1. Introduction

Geology is the study of the Earth’s crust and its continuous process of modification. At the beginning of solidification, approximately 3,9 Ga (giga annum = 109 years) ago, there were only Igneous Rocks, originating from the consolidation of the initial magma. With time these disintegrated due to the atmospheric chemical and physical actions, termed Weathering and Erosion respectively and the altered products were transported by gravity, air or water, and eventually deposited elsewhere, forming the Sedimentary Rocks.

The heat emanating from the Earth’s core is transferred to the mantle, therefore keeping it fluid and giving rise to convection currents which causes the Earth’s crust to be on a continuous reshaping mode. This is magnificently well explained by the Plate Tectonic principle, with plates breaking away from each other at the Diverging Boundaries, and pushing against each other, at the Converging Boundaries. Very briefly, we can have diverging boundaries where a continental mass is being split into two, or the split has a continent on one side and an ocean on the other, or there is ocean on both sides of the split, being the Mid Atlantic Oceanic Ridge the classic example of the latter. With converging boundaries we have for example the Himalayas being a consequence of the convergence between two continents, and the American western coast exemplifies a continental plate overriding an oceanic margin, the Pacific Ocean.

At the converging boundaries, with the impact between two plates, especially if both contain continental masses, we have the development of huge amounts of kinetic energy, a large proportion of which will be converted into heat. This, as well as the contact with the igneous rocks which continue being spewed from the mantle, causes a very marked change in the general characteristics, texture and composition of the rocks affected, thus Metamorphosing them. Finally, the mechanisms involved and the distortion caused to the rock masses when they are broken apart, or pushed together and its consequences, is studied under Structural Geology.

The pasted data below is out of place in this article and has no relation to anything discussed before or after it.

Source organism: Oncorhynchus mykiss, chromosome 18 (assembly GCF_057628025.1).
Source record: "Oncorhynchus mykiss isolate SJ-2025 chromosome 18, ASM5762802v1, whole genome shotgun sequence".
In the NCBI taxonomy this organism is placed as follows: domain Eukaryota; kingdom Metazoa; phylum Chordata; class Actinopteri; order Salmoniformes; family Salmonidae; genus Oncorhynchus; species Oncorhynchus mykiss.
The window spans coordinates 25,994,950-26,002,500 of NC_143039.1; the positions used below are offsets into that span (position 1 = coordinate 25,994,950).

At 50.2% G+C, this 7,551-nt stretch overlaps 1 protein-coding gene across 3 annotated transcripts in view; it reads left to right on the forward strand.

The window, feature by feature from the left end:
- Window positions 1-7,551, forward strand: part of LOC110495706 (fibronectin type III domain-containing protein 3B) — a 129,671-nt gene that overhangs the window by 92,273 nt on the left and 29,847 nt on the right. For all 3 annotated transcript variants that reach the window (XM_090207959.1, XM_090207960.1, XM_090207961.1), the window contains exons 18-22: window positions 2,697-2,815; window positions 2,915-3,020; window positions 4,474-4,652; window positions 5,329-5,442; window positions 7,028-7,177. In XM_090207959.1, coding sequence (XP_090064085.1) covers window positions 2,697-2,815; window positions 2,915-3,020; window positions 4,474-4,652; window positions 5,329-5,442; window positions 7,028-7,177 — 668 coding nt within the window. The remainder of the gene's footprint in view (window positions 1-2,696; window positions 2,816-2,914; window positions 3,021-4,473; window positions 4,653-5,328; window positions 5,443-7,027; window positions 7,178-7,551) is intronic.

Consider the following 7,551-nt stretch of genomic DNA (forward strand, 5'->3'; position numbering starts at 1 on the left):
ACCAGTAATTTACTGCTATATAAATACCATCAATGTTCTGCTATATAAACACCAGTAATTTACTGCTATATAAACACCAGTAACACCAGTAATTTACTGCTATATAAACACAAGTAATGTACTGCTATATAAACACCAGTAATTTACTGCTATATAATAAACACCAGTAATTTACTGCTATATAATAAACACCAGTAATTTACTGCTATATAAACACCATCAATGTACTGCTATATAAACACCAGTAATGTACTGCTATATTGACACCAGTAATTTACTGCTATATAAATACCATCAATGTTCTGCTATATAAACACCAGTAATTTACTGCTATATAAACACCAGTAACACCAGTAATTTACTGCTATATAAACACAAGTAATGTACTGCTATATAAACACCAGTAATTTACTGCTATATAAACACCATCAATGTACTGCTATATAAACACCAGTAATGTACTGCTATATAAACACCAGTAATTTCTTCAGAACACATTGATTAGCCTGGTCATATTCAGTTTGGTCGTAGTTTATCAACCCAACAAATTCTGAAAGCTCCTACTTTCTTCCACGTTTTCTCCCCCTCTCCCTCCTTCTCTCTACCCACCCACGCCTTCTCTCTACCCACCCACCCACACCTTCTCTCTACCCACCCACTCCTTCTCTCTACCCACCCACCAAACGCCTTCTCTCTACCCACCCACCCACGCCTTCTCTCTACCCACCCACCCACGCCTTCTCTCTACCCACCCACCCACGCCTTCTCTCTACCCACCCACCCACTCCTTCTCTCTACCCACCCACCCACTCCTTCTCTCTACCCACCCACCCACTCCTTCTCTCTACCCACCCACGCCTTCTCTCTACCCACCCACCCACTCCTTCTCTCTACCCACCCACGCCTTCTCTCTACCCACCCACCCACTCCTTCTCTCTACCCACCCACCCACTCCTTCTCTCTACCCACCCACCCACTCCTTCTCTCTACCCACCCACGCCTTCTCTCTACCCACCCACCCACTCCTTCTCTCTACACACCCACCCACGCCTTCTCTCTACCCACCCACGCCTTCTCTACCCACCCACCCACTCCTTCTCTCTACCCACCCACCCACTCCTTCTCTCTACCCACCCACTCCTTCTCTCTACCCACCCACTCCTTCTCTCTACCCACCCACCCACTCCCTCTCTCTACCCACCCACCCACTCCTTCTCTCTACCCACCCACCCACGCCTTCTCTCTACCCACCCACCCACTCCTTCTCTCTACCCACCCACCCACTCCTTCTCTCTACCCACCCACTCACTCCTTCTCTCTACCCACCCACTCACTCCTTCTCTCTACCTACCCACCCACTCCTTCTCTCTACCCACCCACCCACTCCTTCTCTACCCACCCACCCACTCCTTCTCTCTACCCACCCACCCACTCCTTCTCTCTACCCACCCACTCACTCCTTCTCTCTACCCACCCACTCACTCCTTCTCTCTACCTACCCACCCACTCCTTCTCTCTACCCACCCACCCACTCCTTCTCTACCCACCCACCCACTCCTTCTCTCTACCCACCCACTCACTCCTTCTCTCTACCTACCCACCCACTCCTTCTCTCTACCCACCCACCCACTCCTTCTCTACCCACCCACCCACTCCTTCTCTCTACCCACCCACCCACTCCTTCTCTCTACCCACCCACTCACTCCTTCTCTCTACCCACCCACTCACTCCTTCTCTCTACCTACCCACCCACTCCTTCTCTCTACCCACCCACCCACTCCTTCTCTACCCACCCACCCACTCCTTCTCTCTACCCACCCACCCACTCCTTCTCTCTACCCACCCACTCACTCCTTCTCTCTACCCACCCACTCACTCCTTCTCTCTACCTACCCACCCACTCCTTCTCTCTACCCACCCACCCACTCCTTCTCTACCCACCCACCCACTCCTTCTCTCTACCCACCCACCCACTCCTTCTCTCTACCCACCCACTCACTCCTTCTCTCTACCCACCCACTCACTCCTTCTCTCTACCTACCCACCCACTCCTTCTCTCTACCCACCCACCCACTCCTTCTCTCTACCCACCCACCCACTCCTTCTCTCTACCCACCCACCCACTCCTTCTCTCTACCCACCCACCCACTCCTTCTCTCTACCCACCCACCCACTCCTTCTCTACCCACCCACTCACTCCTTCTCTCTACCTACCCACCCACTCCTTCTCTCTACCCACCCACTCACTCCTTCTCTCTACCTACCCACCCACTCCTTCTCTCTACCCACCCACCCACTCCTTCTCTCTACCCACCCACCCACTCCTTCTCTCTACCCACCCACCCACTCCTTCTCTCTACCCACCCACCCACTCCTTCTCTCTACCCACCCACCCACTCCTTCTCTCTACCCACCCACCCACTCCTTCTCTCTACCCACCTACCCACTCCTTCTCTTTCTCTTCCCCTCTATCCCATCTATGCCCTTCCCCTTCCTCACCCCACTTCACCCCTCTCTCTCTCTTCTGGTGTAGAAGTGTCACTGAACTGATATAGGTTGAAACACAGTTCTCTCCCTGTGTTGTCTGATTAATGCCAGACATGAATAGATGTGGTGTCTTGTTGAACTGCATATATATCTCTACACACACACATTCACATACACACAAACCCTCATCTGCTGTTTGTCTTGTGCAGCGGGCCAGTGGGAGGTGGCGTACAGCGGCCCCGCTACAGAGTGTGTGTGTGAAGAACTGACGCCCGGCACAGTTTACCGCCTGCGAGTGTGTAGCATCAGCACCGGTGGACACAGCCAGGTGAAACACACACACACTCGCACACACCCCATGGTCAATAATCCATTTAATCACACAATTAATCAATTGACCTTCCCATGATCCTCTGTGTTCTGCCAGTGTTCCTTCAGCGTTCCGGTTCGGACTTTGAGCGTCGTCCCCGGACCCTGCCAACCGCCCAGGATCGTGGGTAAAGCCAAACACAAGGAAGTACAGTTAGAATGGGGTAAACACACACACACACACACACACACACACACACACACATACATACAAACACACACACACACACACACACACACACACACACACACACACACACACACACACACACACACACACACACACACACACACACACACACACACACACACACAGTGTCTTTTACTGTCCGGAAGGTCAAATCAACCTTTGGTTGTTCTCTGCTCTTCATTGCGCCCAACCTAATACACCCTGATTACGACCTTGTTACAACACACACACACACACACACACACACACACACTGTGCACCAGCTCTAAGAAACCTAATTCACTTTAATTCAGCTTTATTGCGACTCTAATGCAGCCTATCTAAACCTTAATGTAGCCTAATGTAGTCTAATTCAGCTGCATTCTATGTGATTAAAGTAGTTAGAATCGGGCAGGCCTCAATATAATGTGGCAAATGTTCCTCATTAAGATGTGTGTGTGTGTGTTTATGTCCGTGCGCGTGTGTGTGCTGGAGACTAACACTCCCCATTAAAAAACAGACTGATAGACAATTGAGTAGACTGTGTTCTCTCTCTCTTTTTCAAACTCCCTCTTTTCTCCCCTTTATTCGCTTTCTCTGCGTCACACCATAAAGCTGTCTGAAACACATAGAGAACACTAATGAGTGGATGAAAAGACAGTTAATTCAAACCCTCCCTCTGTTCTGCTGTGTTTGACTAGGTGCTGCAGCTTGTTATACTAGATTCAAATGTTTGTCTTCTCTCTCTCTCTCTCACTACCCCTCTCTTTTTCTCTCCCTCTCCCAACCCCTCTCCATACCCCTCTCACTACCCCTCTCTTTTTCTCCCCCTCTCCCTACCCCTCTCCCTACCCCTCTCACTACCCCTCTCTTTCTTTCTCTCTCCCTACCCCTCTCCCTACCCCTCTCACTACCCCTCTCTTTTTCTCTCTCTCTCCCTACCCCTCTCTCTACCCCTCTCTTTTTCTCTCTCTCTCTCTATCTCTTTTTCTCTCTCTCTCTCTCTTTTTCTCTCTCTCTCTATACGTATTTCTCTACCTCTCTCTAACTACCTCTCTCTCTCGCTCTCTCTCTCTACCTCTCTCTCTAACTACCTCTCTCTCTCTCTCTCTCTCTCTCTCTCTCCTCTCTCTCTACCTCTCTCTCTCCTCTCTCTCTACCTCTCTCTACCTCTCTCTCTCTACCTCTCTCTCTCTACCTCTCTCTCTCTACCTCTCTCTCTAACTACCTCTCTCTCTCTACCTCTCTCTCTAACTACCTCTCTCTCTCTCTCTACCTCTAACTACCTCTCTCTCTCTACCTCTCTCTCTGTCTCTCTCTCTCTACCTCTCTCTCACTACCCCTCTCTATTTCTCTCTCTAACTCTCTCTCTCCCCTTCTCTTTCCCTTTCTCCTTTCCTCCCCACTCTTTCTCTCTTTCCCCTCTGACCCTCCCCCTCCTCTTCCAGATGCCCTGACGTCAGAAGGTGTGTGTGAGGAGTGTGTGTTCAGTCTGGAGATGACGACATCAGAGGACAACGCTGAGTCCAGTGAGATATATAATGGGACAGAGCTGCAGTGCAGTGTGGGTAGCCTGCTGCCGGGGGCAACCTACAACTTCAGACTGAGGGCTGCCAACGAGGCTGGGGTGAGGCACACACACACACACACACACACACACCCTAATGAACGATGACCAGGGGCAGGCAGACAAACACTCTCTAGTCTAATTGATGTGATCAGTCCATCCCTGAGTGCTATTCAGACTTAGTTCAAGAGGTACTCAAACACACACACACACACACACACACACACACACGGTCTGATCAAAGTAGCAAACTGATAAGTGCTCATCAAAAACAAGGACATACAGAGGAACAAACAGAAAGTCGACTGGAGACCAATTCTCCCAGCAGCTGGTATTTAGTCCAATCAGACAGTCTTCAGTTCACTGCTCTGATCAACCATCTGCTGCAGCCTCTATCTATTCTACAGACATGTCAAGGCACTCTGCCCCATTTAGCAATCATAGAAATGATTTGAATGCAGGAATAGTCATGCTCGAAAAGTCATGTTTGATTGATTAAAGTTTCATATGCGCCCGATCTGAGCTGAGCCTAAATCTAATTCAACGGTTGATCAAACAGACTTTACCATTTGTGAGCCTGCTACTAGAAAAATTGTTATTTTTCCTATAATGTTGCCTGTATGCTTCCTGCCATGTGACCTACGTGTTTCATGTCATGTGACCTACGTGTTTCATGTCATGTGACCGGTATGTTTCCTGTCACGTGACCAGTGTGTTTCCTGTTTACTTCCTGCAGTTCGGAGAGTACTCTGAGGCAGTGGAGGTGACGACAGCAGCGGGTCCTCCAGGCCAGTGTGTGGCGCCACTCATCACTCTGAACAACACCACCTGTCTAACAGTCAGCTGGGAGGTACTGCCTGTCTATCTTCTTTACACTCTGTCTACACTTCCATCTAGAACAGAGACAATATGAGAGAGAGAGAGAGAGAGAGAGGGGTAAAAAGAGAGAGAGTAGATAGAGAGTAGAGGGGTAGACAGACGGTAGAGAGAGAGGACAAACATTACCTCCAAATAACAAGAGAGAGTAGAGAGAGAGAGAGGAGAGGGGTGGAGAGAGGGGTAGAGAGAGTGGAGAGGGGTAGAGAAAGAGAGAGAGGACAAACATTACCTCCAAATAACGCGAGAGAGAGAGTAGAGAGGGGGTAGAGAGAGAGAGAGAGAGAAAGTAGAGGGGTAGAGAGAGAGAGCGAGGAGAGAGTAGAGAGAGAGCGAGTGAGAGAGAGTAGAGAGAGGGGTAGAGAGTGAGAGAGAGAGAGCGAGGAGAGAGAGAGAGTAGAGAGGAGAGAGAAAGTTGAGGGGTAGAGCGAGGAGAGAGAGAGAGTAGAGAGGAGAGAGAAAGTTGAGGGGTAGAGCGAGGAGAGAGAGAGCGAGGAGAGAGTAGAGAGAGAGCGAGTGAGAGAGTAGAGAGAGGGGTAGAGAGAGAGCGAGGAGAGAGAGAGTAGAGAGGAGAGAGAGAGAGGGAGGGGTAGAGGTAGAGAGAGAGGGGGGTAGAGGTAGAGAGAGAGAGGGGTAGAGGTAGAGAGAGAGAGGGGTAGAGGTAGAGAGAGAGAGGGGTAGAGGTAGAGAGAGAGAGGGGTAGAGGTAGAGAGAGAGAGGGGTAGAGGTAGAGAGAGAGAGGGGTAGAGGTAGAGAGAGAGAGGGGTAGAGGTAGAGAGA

Following is an introductory presentation of these geological principles and mechanisms accompanied by examples photographed by me during my career. The sequence I will use is:

Igneous Rocks – after all these were the first solid substances on the Earth’s surface.

Weathering – which, it is fair to accept, was the initial action on the rocks by the atmosphere.

Erosion – occurring at the same time as weathering and adding to it.

Unconformity – which is a very important stratigraphic reference plane.

Sedimentation – since that is a consequence of the preceding actions.

Structure and metamorphism – topics I know even less about.

Prospecting – because, after all, in my days, that was what geologists were for.

Mining – again, that was why prospecting was done.

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One Response to 1. Introduction

  1. João Silva says:

    Great blog!

    Helpfull and interesting to read.

    obrigado from lisbon 😉

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